*Flash!* An elegant lady is posing for a portrait. She must remain as still as possible because, with an exposure time of at least 15 minutes, the photo will be ruined if she sneezes, scratches an itch or changes position. It's a tough ask, she's bound tightly in a corset, which restricts her breathing and a long, heavy, train of fabric flowing from the back of her dress is weighing her down. She's not smiling (no one can say cheese for that long), and while she looks strong and perhaps a little imposing, there's a softness to her face that tells you she has a good heart...
The familiar story of renovating and extending a Victorian-era terrace in inner-Melbourne became something much more for FMD Architects. It all started when the client forthrightly asserted that she is, "merely the current caretaker of this ‘old lady’; of this building that had preceded and would surely succeed her into the future." She was right. And it inspired the architects to think about the best way to respect and celebrate this old lady.
Perched on a hill on a long, corner site, this beautiful old Victorian-era home needed a modern update. With a huge north-facing backyard, the potential to create a modern, light-filled living space was evident. In the spirit of that grand old Victorian-era lady, the architects wove a design out of the analogy of a bustle dress.
"We developed our architectural drawings as though they were Victorian portraits of women taken in profile", explains the architect, "drawings historically used to illustrate the pronounced fashions of women’s bustle dresses... the bustle dress became the architectural equivalent of how our extension would add character and presence to the existing house without dramatically recreating its identity and cloaking its aged grace."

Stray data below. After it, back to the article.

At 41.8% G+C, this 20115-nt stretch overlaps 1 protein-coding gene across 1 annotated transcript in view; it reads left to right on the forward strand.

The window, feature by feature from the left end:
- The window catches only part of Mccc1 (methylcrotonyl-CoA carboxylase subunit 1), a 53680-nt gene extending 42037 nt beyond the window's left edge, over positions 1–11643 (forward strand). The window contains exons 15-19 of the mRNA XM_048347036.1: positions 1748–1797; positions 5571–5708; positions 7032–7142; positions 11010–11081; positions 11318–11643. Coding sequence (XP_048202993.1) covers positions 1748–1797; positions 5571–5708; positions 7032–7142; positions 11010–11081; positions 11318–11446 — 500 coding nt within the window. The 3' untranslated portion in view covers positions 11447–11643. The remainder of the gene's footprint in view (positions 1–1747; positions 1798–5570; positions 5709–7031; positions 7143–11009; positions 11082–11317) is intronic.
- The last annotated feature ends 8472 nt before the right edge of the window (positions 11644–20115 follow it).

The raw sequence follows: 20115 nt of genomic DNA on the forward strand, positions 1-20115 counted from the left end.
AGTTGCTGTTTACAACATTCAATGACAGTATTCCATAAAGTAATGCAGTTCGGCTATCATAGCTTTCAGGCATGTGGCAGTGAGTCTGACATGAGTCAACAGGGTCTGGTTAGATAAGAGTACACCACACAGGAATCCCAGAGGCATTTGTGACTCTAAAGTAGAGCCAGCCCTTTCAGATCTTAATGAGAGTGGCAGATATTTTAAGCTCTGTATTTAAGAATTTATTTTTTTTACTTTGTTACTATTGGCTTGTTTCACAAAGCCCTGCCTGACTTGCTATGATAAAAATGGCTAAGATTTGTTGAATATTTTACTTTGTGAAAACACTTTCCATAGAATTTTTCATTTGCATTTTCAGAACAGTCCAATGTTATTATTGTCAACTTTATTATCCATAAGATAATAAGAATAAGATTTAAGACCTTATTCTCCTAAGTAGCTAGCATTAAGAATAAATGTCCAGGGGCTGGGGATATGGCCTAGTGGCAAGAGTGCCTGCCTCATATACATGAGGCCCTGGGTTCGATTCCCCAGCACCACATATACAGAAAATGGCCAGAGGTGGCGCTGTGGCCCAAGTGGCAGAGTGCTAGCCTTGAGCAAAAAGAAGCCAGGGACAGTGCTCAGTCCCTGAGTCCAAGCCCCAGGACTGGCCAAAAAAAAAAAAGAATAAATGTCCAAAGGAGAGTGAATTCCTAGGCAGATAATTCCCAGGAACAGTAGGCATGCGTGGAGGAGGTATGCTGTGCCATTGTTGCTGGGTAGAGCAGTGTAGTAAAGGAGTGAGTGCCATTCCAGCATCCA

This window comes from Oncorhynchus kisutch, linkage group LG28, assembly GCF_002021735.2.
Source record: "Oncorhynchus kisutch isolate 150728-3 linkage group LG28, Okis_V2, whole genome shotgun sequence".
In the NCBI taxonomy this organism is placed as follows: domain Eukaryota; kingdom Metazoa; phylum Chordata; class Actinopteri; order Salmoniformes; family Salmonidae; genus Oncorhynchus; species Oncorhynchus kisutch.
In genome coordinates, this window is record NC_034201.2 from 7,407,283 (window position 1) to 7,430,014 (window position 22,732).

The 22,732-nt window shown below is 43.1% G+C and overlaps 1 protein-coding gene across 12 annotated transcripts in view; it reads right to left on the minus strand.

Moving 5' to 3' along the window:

Taking advantage of the northern orientation, the modest addition houses a kitchen, dining room, bathroom and laundry. Like the bustle, the addition is located at the rear of the existing home, creating a relationship to the garden and to the side street. Curved walls and windows in the extension and a ribbon of timber battens trailing along the boundary are all references to the bustle dress. "The language is of the bustling train with the timber balustrade its lacework and the trees that grow throughout its embroidery."
The original home is left largely intact, the addition forming additional modern living space, rather than trying to rework the original. "Our architectural addition didn’t wish to re-shape who our building was, and we didn’t wish to change its face or identity. Instead, we were conscious of allowing the house to age gracefully by acknowledging its weathered nature as a thing of beauty and respect."
"This completion of the image of the carriage dress ties together these architectural additions to emphasize the existing house and modify it to its modern needs. However, they also delicately argue for the original home as something unfinished but with an undeniable beauty."
If your home was a person, who would they be? What would motivate them? Inspire them? Terrify them? Our homes can become like old friends, they have a character and personality all of their own. It's important to take this character into account when renovating, as you have the opportunity to build on the qualities you like and enrich your home with meaning. Like portraits leftover from a previous era, our homes have a lasting legacy, so be sure not to sneeze while it's being taken.